Auckland – sailing
My trip to New Zealand was to see family. Apart from that I was unplanned, although I did have one idea – to go for a sail on an America’s Cup yacht.
In the end it never worked out, but I did come close, close enough to almost touch one of the race’s greats.
The meeting happened beside Auckland’s marinas that jut out into Waitematā Harbour.
I visited the area on a blustery day, and came across a race champion – NZL 60 – sitting in a cradle outside the Emirates Team New Zealand base. Winner of the 30th America’s Cup in 2000, the boat seemed barely alive without water and sails, but just the shape of its hull was enough to see how it would have sliced through the sea like a scalpel.
Last year’s races, over two decades since NZL 60’s victory, show how things have changed. Now the yachts, part machine, part sailfish, lift right up off the water, with a foil to either side, extending like a limb to balance. The masts have stiff, double-skinned sails, and the crews wear helmets and headphones, spending each race with their arms spinning to provide the power for the great hybrids.
New Zealand has won four America’s Cups. The first time was in 1995. The second in 2000, when NZL 60 defended the trophy. The third in 2017, and then again last year, 2021, when the contest took place in Waitematā Harbour.
The marinas in the Viaduct Basin, and the developments along the waterfront, give a sense of New Zealand’s investment in boats of all kinds, and in the race itself.
The area looked immaculate when I visited. The wind and rain had polished it clean, sharpening the light over the marinas, and bouncing off those taking their chances out towards Devonport and Harbour Bridge.
Everything gleamed as the rain showers gave way to flashes of sunshine.
Even the buildings had a fresh shine.
The wall mounting below was outside an entrance to one of the new hotels.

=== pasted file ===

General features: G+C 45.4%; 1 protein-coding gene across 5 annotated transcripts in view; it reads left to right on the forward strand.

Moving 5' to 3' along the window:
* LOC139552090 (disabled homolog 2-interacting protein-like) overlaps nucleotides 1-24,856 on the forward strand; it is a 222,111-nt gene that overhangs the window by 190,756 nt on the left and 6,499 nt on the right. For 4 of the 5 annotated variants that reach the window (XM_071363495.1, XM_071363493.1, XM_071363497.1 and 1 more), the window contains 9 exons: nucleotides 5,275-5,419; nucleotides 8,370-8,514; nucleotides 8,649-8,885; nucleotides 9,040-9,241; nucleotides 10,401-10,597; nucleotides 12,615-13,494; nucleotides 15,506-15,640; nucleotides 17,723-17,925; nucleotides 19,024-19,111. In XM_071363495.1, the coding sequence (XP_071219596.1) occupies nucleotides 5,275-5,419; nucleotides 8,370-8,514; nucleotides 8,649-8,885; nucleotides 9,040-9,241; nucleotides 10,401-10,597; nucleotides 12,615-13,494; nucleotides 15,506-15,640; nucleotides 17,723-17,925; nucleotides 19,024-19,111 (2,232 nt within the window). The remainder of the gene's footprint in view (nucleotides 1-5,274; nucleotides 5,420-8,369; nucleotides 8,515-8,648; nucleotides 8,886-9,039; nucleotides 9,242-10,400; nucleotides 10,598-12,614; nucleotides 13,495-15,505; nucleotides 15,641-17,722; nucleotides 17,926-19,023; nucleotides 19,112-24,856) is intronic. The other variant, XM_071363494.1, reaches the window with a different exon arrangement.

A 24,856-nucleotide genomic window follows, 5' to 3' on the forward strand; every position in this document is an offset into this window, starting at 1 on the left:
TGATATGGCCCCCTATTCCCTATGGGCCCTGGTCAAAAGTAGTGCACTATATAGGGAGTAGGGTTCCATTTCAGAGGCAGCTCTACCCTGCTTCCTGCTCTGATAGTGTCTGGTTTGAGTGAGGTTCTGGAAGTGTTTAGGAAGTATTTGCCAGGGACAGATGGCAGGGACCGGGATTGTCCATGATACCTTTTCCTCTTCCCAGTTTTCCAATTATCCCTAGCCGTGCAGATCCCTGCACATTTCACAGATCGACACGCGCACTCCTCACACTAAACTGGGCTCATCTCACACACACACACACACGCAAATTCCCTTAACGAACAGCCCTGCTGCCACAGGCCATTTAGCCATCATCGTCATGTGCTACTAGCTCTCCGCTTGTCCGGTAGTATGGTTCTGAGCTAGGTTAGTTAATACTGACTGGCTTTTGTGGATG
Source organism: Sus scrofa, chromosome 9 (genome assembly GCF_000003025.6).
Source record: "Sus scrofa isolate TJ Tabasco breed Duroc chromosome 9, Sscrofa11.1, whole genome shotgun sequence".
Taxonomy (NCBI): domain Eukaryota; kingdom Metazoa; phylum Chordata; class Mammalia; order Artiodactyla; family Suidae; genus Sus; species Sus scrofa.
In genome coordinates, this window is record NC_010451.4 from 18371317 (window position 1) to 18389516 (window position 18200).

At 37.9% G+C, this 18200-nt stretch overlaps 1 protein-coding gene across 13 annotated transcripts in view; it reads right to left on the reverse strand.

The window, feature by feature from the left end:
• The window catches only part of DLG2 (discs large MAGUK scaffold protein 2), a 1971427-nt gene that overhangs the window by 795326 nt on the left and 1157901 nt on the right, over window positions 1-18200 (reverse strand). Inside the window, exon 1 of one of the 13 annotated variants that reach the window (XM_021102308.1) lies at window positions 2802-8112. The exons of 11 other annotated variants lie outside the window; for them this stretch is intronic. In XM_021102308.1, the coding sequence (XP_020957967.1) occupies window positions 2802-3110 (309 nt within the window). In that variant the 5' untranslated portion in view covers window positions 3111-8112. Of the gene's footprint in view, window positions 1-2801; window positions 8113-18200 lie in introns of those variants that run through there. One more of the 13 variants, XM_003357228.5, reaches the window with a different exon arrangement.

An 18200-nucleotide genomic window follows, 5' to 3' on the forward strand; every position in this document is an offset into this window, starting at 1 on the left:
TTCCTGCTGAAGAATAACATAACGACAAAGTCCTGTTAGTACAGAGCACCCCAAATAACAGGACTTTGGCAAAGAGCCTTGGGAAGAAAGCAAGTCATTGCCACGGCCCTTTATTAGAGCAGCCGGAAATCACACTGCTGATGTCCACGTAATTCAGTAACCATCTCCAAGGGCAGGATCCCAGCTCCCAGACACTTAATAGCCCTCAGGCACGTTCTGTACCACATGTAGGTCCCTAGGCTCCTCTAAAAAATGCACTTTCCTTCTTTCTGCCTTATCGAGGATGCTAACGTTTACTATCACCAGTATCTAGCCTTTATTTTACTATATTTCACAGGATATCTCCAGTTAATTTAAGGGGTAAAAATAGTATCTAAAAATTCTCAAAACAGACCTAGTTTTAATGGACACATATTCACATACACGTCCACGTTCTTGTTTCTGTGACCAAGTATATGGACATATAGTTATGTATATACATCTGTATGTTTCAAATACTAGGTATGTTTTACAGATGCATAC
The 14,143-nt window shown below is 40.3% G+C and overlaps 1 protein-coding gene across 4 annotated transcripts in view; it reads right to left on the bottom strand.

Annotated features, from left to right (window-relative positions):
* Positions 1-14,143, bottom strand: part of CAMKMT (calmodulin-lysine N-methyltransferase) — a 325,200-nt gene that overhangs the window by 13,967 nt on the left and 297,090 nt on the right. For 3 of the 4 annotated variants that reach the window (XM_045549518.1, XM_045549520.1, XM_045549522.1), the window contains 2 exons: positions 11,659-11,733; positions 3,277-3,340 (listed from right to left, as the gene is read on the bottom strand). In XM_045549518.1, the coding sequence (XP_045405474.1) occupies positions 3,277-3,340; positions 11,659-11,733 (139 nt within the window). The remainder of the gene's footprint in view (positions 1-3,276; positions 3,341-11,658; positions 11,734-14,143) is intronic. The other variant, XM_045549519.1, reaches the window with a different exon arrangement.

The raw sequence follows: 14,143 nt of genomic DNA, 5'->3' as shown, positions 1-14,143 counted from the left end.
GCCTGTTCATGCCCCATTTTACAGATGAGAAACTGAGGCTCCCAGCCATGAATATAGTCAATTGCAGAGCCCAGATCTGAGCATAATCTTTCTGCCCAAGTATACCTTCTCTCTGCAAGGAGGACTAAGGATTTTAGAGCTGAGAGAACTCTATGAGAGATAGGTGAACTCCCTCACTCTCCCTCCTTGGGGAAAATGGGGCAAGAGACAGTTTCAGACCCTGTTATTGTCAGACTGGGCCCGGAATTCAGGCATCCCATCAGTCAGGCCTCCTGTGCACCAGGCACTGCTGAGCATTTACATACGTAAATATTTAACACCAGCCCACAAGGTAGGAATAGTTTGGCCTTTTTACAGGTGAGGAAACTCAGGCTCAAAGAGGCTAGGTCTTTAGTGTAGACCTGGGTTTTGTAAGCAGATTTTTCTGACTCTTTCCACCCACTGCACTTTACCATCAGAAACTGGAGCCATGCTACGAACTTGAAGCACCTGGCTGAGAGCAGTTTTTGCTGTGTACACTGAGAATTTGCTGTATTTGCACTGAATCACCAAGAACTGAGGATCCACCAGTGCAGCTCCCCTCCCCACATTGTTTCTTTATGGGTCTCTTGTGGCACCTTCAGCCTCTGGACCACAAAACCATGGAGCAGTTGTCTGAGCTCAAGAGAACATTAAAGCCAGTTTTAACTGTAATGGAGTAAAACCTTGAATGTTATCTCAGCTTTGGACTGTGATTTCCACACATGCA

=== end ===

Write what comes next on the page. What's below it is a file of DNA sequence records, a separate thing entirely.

I followed the wide pedestrianised area, around the silos and modernised warehouses in the Wynyard Quarter, then turned back towards the business centre of the city and took the photograph below.
By the time a fresh burst of rain came in I was on Hobson’s Wharf, by the Maritime Museum. I bought a ticket and went inside, thankful to be dry.
The museum was filled with examples of the different types of vessels that have, or might have, reached New Zealand over the years. The first arrivals, from other islands in the Pacific, came across in craft that look so vulnerable compared to those of the traders and settlers who arrived centuries later.
The photograph above is of the Sema Makawa – a small example of a Fijian drua, that could be up to 30m long and carry 200 warriors.
On the way out of the museum I visited the section on the America’s Cup
There were displays about the various yachts, and tributes to Sir Peter Blake, one of New Zealand’s greatest sailors.
As I stood there, surrounded by maritime history, and on the edge of the Pacific, it was easy to understand why the country still pays such successful attention to sailing and the sea.
The footage below explains some of the thinking behind the latest America’s Cup boats.
Copyright Georgie Knaggs & The Phraser 2022